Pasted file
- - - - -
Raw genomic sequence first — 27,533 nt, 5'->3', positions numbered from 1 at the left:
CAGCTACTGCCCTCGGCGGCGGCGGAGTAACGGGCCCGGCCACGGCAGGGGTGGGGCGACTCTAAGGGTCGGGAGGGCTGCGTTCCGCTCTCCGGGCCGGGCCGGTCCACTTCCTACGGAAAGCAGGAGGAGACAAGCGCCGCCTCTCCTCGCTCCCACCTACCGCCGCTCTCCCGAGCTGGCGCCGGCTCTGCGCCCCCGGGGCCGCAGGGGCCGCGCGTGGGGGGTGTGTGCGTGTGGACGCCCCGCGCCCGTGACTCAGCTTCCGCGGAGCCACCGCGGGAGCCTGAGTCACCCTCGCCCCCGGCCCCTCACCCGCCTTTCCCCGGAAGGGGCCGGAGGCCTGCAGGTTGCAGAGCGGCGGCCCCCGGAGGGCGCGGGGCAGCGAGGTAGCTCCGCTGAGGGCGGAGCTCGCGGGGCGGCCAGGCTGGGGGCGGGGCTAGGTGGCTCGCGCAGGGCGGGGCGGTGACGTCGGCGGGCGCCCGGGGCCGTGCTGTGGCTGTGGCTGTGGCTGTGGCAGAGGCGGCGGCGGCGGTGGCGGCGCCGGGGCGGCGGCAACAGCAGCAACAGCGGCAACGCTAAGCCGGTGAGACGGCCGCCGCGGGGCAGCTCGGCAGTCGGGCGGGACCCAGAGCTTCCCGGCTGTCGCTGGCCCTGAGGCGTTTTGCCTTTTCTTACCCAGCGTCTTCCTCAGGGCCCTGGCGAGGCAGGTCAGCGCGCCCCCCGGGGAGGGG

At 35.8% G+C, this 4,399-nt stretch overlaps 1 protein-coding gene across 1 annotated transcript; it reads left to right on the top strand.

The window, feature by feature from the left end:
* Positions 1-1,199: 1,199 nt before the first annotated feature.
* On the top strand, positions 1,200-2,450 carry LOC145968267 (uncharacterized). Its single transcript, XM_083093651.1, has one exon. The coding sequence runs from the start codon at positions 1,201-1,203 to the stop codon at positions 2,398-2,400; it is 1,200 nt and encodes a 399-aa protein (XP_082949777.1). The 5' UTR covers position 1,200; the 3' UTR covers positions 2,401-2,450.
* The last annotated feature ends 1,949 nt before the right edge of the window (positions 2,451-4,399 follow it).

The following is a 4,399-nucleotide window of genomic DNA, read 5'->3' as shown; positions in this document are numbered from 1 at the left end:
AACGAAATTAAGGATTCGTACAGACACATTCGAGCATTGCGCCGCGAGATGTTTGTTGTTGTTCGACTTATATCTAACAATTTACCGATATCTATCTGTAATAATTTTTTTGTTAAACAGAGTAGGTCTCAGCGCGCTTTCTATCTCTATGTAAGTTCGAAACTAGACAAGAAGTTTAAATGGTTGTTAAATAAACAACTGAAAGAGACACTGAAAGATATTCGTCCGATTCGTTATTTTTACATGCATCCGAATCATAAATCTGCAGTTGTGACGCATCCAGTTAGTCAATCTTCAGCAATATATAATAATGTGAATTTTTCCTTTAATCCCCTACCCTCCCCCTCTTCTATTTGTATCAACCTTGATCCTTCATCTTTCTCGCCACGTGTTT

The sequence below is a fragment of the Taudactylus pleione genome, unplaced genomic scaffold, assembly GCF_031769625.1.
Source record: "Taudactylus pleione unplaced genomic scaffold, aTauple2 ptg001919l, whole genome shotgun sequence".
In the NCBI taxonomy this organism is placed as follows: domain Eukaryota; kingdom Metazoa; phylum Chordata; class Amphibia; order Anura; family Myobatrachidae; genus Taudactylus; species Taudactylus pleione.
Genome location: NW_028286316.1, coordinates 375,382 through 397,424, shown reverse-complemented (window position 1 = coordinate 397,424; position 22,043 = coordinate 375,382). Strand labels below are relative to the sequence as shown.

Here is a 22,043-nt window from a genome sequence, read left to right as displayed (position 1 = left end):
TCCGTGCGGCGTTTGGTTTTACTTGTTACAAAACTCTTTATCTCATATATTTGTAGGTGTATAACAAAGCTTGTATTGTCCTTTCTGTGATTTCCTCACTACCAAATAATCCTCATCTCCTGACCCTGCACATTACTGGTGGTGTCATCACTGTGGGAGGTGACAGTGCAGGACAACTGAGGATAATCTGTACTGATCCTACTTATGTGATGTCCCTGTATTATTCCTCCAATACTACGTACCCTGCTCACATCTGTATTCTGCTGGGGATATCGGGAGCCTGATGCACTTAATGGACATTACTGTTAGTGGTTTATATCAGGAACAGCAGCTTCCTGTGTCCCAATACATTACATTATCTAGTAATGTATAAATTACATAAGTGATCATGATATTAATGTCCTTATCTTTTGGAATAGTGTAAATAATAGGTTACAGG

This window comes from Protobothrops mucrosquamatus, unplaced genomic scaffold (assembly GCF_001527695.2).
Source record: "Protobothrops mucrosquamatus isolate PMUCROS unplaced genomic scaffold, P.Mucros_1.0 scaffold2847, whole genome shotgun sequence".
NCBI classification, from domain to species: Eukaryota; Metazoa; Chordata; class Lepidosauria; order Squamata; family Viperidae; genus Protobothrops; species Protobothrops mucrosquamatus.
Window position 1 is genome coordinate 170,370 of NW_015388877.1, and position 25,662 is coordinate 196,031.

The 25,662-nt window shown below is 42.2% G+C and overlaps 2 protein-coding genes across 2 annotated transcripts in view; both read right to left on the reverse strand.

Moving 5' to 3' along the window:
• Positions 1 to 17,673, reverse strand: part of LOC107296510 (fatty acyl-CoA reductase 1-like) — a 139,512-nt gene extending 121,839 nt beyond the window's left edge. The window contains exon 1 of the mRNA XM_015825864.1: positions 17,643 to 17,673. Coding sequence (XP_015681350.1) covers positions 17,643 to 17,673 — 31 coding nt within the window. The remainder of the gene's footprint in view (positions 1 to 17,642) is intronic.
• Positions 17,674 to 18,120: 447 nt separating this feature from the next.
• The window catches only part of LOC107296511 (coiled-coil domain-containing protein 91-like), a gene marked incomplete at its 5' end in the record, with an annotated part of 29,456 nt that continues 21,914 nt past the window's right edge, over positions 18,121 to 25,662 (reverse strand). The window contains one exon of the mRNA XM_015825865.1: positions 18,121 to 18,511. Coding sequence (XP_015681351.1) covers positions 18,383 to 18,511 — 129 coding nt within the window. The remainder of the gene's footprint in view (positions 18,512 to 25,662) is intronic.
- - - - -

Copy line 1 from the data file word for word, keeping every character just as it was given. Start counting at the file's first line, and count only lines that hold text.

Raw genomic sequence first — 27,533 nt, 5'->3', positions numbered from 1 at the left: